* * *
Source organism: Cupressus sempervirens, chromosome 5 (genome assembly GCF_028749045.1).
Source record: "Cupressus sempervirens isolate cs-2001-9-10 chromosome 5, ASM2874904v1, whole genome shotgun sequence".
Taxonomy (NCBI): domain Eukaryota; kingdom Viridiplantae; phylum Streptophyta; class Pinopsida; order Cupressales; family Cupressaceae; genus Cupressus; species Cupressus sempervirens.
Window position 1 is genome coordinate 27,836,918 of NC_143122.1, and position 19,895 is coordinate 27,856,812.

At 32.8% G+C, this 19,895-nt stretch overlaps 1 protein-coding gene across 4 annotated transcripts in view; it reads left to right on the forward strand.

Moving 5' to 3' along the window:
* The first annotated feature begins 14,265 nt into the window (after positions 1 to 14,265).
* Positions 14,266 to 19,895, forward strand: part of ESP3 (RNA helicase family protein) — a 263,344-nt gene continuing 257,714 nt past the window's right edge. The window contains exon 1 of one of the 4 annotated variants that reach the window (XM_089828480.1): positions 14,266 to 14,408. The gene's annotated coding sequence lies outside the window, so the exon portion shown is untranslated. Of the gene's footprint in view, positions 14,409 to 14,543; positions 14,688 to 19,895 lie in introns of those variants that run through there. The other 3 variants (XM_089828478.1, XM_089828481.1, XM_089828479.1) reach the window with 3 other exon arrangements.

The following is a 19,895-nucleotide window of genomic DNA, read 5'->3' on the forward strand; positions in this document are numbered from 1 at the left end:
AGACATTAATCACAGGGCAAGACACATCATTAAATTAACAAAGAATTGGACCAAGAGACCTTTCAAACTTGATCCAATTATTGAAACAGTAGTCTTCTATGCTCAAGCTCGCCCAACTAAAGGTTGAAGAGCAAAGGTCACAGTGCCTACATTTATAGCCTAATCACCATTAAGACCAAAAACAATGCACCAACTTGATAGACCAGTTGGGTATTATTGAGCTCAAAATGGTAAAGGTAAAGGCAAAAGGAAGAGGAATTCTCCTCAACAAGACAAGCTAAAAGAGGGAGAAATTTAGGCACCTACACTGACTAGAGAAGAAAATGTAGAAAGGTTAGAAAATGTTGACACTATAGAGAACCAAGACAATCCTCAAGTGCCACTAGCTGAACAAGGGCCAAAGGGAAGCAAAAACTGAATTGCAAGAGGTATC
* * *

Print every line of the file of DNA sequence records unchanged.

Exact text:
Source organism: Cupressus sempervirens, chromosome 5 (genome assembly GCF_028749045.1).
Source record: "Cupressus sempervirens isolate cs-2001-9-10 chromosome 5, ASM2874904v1, whole genome shotgun sequence".
Taxonomy (NCBI): domain Eukaryota; kingdom Viridiplantae; phylum Streptophyta; class Pinopsida; order Cupressales; family Cupressaceae; genus Cupressus; species Cupressus sempervirens.
Window position 1 is genome coordinate 27,836,918 of NC_143122.1, and position 19,895 is coordinate 27,856,812.

At 32.8% G+C, this 19,895-nt stretch overlaps 1 protein-coding gene across 4 annotated transcripts in view; it reads left to right on the forward strand.

Moving 5' to 3' along the window:
* The first annotated feature begins 14,265 nt into the window (after positions 1 to 14,265).
* Positions 14,266 to 19,895, forward strand: part of ESP3 (RNA helicase family protein) — a 263,344-nt gene continuing 257,714 nt past the window's right edge. The window contains exon 1 of one of the 4 annotated variants that reach the window (XM_089828480.1): positions 14,266 to 14,408. The gene's annotated coding sequence lies outside the window, so the exon portion shown is untranslated. Of the gene's footprint in view, positions 14,409 to 14,543; positions 14,688 to 19,895 lie in introns of those variants that run through there. The other 3 variants (XM_089828478.1, XM_089828481.1, XM_089828479.1) reach the window with 3 other exon arrangements.

The following is a 19,895-nucleotide window of genomic DNA, read 5'->3' on the forward strand; positions in this document are numbered from 1 at the left end:
AGACATTAATCACAGGGCAAGACACATCATTAAATTAACAAAGAATTGGACCAAGAGACCTTTCAAACTTGATCCAATTATTGAAACAGTAGTCTTCTATGCTCAAGCTCGCCCAACTAAAGGTTGAAGAGCAAAGGTCACAGTGCCTACATTTATAGCCTAATCACCATTAAGACCAAAAACAATGCACCAACTTGATAGACCAGTTGGGTATTATTGAGCTCAAAATGGTAAAGGTAAAGGCAAAAGGAAGAGGAATTCTCCTCAACAAGACAAGCTAAAAGAGGGAGAAATTTAGGCACCTACACTGACTAGAGAAGAAAATGTAGAAAGGTTAGAAAATGTTGACACTATAGAGAACCAAGACAATCCTCAAGTGCCACTAGCTGAACAAGGGCCAAAGGGAAGCAAAAACTGAATTGCAAGAGGTATC